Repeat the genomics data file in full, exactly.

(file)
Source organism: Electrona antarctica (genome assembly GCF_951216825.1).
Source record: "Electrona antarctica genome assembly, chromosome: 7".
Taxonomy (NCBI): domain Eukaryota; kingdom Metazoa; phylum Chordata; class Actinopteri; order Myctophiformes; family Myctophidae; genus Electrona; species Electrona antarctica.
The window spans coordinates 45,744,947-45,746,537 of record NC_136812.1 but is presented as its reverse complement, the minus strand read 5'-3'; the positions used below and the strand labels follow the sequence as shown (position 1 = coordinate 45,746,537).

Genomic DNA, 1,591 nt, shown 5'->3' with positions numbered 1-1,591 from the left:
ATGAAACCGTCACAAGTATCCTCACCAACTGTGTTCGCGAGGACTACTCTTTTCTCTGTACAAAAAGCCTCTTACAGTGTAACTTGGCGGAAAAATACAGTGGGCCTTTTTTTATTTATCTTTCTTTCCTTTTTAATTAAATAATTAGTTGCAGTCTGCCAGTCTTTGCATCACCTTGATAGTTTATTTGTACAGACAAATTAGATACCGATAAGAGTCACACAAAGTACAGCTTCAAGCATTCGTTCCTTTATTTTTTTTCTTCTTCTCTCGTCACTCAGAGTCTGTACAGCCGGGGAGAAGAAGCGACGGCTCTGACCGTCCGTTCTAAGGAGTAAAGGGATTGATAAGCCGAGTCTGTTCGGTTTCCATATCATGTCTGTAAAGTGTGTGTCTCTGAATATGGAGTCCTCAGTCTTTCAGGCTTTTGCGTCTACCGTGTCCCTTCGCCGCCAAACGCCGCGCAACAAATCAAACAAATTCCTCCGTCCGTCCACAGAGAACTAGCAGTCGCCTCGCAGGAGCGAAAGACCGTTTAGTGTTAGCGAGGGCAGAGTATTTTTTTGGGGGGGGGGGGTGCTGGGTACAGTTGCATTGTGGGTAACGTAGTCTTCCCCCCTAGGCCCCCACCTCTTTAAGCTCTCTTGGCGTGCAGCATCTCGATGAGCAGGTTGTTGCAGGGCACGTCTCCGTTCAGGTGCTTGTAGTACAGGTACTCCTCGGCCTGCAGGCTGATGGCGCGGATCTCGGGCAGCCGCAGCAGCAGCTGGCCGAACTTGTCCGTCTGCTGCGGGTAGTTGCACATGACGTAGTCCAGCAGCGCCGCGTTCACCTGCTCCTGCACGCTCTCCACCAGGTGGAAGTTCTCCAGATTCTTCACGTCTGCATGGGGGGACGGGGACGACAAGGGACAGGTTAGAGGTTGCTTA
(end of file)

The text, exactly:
Source organism: Electrona antarctica (genome assembly GCF_951216825.1).
Source record: "Electrona antarctica genome assembly, chromosome: 7".
Taxonomy (NCBI): domain Eukaryota; kingdom Metazoa; phylum Chordata; class Actinopteri; order Myctophiformes; family Myctophidae; genus Electrona; species Electrona antarctica.
The window spans coordinates 45,744,947-45,746,537 of record NC_136812.1 but is presented as its reverse complement, the minus strand read 5'-3'; the positions used below and the strand labels follow the sequence as shown (position 1 = coordinate 45,746,537).

Genomic DNA, 1,591 nt, shown 5'->3' with positions numbered 1-1,591 from the left:
ATGAAACCGTCACAAGTATCCTCACCAACTGTGTTCGCGAGGACTACTCTTTTCTCTGTACAAAAAGCCTCTTACAGTGTAACTTGGCGGAAAAATACAGTGGGCCTTTTTTTATTTATCTTTCTTTCCTTTTTAATTAAATAATTAGTTGCAGTCTGCCAGTCTTTGCATCACCTTGATAGTTTATTTGTACAGACAAATTAGATACCGATAAGAGTCACACAAAGTACAGCTTCAAGCATTCGTTCCTTTATTTTTTTTCTTCTTCTCTCGTCACTCAGAGTCTGTACAGCCGGGGAGAAGAAGCGACGGCTCTGACCGTCCGTTCTAAGGAGTAAAGGGATTGATAAGCCGAGTCTGTTCGGTTTCCATATCATGTCTGTAAAGTGTGTGTCTCTGAATATGGAGTCCTCAGTCTTTCAGGCTTTTGCGTCTACCGTGTCCCTTCGCCGCCAAACGCCGCGCAACAAATCAAACAAATTCCTCCGTCCGTCCACAGAGAACTAGCAGTCGCCTCGCAGGAGCGAAAGACCGTTTAGTGTTAGCGAGGGCAGAGTATTTTTTTGGGGGGGGGGGGTGCTGGGTACAGTTGCATTGTGGGTAACGTAGTCTTCCCCCCTAGGCCCCCACCTCTTTAAGCTCTCTTGGCGTGCAGCATCTCGATGAGCAGGTTGTTGCAGGGCACGTCTCCGTTCAGGTGCTTGTAGTACAGGTACTCCTCGGCCTGCAGGCTGATGGCGCGGATCTCGGGCAGCCGCAGCAGCAGCTGGCCGAACTTGTCCGTCTGCTGCGGGTAGTTGCACATGACGTAGTCCAGCAGCGCCGCGTTCACCTGCTCCTGCACGCTCTCCACCAGGTGGAAGTTCTCCAGATTCTTCACGTCTGCATGGGGGGACGGGGACGACAAGGGACAGGTTAGAGGTTGCTTA